Turkey’s broadcasting watchdog, the Radio and Television Supreme Council (RTÜK), has imposed penalties on the pro-opposition Halk TV station due to the remarks of a journalist about a controversial group in the Turkish Republic of Northern Cyprus (KKTC), a RTÜK member has announced.
İlhan Taşçı, a member of RTÜK from the main opposition Republican People’s Party (CHP), tweeted on Wednesday that RTÜK decided by a majority vote to impose a fine on Halk TV and suspend five broadcasts of one of its programs due to the remarks of journalist Ayşenur Arslan about the Turkish Resistance Organization (TMT).
The TMT was a Turkish Cypriot paramilitary organization formed by Rauf Denktaş, the founding president of the KKTC, and Turkish military officer Rıza Vuruşkan in 1958 to counter the Greek Cypriot National Organization of Cypriot Fighters (EOKA).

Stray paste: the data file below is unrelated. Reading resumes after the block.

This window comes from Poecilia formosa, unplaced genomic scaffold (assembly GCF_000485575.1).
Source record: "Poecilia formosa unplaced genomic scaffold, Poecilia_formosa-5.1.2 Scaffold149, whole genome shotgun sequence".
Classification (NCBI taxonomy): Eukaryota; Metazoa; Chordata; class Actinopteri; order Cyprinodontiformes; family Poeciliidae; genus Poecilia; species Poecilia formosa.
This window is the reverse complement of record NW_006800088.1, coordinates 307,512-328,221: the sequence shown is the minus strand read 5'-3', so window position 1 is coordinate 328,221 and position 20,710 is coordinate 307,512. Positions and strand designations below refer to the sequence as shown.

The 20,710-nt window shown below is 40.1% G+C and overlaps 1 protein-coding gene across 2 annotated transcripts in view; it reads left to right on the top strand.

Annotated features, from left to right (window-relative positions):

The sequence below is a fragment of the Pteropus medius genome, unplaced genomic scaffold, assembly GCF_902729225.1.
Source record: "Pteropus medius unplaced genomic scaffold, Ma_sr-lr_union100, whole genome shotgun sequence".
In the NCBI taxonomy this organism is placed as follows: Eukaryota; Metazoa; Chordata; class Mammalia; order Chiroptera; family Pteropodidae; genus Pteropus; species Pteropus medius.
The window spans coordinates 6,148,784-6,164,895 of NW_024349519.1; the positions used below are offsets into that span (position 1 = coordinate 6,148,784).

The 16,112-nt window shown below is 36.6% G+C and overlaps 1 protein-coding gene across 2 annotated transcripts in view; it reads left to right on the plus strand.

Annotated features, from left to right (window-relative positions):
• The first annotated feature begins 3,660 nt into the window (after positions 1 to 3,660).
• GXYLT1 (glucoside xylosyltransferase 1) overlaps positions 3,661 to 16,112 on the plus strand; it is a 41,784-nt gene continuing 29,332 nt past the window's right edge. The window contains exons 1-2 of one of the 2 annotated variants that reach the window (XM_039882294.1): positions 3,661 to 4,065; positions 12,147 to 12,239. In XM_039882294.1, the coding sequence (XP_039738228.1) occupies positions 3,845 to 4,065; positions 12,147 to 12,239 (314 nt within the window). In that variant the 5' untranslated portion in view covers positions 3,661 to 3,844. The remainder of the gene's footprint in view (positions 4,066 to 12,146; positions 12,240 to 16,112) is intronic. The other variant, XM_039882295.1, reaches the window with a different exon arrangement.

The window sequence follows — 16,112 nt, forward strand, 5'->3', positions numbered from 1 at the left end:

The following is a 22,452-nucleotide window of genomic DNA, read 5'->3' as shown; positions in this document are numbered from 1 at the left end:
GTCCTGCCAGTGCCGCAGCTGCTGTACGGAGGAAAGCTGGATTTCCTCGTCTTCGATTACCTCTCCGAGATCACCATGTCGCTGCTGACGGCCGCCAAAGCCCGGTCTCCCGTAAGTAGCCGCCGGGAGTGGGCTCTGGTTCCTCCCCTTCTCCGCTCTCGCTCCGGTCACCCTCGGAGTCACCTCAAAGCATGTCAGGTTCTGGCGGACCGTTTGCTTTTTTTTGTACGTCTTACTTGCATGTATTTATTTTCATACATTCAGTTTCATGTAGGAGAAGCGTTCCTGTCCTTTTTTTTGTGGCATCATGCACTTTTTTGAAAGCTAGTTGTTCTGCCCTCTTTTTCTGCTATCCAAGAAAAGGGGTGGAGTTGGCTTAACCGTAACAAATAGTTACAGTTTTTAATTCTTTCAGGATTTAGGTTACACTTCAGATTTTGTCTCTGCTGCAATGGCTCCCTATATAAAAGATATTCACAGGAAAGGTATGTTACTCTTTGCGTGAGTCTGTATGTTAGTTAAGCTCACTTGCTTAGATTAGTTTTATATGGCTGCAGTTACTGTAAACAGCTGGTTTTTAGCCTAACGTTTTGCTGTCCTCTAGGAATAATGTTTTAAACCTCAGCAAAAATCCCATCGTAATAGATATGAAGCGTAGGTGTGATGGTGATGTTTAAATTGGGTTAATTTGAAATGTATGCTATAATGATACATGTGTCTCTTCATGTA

During a recent program on Halk TV, Arslan said the TMT was a “semi-official organization known for [carrying out] assassinations.”
Her remarks came during a discussion about the murder of a Turkish Cypriot mob boss, Halil Falyalı, earlier this month. Arslan said Falyalı had introduced himself as a member of the TMT.
Arslan’s remarks about the TMT also triggered criminal complaints against her filed last week by the ruling Justice and Development Party (AKP), its far-right ally the Nationalist Movement Party (MHP) and the small, nationalist Grand Unity Party (BBP) accusing her of “insulting Turkey and the Turkish nation.”
RTÜK is a controversial agency that is accused of contributing to increasing censorship in the country by imposing punitive and disproportionate sanctions on independent television and radio stations critical of the Turkish government.
In a similar move last month, RTÜK imposed a fine on the pro-opposition Tele1 TV station and temporarily halted the broadcast of one of its programs due to the remarks of journalist Sedef Kabaş that led to her arrest on charges of insulting the president.
According to Reporters Without Borders (RSF), 85 percent of the national media in Turkey is owned by pro-government businessmen and toe the official line.